Jenifer Vásquez was 32 when she died of renal insufficiency in June, leaving behind grief-stricken parents already struggling with the isolation of the coronavirus lockdown in Guatemala.
Then Fabio Rodolfo Vásquez heard about a dance contest organized on social media, “Covi Dance 2020.” The 50-year-old shoemaker thought it might be a good idea, but he had doubts. For a week he and María Moreno, his wife, mulled it over.
Would it be respectful to the memory of our daughter? they wondered. Was it too soon?
“I wanted us to do it to come out of the depression and the feeling of being caged in that we’ve endured during the pandemic,” Vásquez said. “And to deal with the pain that we’ve suffered.”
The couple met in a Guatemala City club more than 30 years ago when they won a dance contest. Throughout their marriage they have enjoyed dancing together, especially disco but also salsa, merengue and cumbia.
Recalling how their daughter always loved to watch them trip the light fantastic, Vásquez recorded a home video in which he danced to The Flirts' “Danger.” It became an overnight sensation. Moreno later was featured in a second video, and the couple won the contest’s top prize.
“I think our daughter must be happy to see us happy,” Vásquez said. “She supported us ... and would always tell us to do what we love the most.”
Their videos have gone viral, and their moves have cheered up many who have replicated them. And they have inspired generosity: So far, a restaurant has given them a one-year supply of chicken and a supermarket offered them milk and other groceries.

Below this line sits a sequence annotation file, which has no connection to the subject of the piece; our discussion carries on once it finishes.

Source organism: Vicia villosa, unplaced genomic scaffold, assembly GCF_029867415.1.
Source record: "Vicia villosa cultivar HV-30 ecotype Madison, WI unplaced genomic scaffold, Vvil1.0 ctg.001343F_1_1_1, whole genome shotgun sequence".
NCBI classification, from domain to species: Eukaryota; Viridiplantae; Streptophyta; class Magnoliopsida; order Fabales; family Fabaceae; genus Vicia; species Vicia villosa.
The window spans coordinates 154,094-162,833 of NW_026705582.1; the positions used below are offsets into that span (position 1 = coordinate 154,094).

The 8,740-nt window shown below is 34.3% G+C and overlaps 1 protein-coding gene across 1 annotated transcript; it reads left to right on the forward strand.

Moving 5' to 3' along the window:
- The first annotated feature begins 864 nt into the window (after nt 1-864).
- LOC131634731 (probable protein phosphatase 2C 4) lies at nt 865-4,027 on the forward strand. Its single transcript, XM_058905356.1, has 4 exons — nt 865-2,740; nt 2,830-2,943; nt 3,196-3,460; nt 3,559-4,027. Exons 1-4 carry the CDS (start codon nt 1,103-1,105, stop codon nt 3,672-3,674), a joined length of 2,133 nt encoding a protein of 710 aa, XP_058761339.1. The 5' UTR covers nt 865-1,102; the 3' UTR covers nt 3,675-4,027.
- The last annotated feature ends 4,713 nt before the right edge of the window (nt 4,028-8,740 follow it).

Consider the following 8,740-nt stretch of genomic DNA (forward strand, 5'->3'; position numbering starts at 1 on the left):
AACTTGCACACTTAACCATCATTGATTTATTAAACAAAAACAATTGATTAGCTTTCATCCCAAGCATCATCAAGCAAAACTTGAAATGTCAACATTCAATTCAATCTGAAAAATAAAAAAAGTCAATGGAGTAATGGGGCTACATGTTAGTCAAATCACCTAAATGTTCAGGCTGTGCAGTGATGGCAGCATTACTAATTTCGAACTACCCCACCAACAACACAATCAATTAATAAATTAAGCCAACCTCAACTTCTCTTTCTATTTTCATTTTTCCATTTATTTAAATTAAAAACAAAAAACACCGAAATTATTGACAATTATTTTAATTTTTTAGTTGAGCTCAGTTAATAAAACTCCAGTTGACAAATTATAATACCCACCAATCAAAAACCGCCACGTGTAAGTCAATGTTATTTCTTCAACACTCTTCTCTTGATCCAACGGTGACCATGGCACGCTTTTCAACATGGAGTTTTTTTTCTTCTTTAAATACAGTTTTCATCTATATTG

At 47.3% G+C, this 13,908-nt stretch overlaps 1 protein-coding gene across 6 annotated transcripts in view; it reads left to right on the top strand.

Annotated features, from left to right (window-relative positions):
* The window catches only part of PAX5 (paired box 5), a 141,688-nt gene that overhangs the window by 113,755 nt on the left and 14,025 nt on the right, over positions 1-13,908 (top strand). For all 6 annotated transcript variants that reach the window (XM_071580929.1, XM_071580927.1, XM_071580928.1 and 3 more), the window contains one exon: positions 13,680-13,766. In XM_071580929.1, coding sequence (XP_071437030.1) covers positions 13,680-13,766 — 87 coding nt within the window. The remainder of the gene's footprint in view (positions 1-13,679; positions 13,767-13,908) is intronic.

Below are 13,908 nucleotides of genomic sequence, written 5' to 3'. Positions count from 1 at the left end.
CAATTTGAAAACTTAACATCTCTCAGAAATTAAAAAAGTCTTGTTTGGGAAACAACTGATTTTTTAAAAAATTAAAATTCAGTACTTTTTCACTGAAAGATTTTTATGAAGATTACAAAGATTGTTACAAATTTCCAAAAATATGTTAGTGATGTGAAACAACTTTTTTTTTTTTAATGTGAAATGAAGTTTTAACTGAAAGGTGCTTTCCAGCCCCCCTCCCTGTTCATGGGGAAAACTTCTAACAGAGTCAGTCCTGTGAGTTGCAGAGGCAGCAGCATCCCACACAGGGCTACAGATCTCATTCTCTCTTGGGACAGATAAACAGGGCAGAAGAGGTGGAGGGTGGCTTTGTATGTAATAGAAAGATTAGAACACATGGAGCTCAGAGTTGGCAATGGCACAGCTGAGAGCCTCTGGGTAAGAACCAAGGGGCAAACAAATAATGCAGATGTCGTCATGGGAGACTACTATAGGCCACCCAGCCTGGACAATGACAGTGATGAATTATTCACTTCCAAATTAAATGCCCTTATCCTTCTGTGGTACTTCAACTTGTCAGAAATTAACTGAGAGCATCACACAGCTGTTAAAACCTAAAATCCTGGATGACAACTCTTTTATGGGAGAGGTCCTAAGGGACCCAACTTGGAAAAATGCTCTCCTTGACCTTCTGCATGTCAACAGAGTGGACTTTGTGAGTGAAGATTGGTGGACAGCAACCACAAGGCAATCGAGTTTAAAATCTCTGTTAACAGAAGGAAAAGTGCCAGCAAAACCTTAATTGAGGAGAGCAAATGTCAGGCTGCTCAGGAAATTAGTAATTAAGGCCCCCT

“People have liked it and have realized that we’ve done this to uplift others,” Vásquez said.
“I’m not making money out of this or asking for anything, but if people have it in their hearts to give us something, I accept from the bottom of my heart," he added. "During this pandemic, you have to accept everything from the heart because these are things that come from God.”
The couple have also been praised for their resilience and for bringing joy to many amid their pain.
“My dad used to say that music uplifted the spirit and made you feel young,” Vásquez said. “You can be old, your skin all wrinkled up, but being young is within you, and music can revive you.”
While nonstop news about the effects of the coronavirus has become commonplace, so, too, have tales of kindness. “One Good Thing” is a series of AP stories focusing on glimmers of joy and benevolence in a dark time. Read the series here: https://apnews.com/OneGoodThing
Associated Press religion coverage receives support from the Lilly Endowment through the Religion News Foundation. The AP is solely responsible for this content.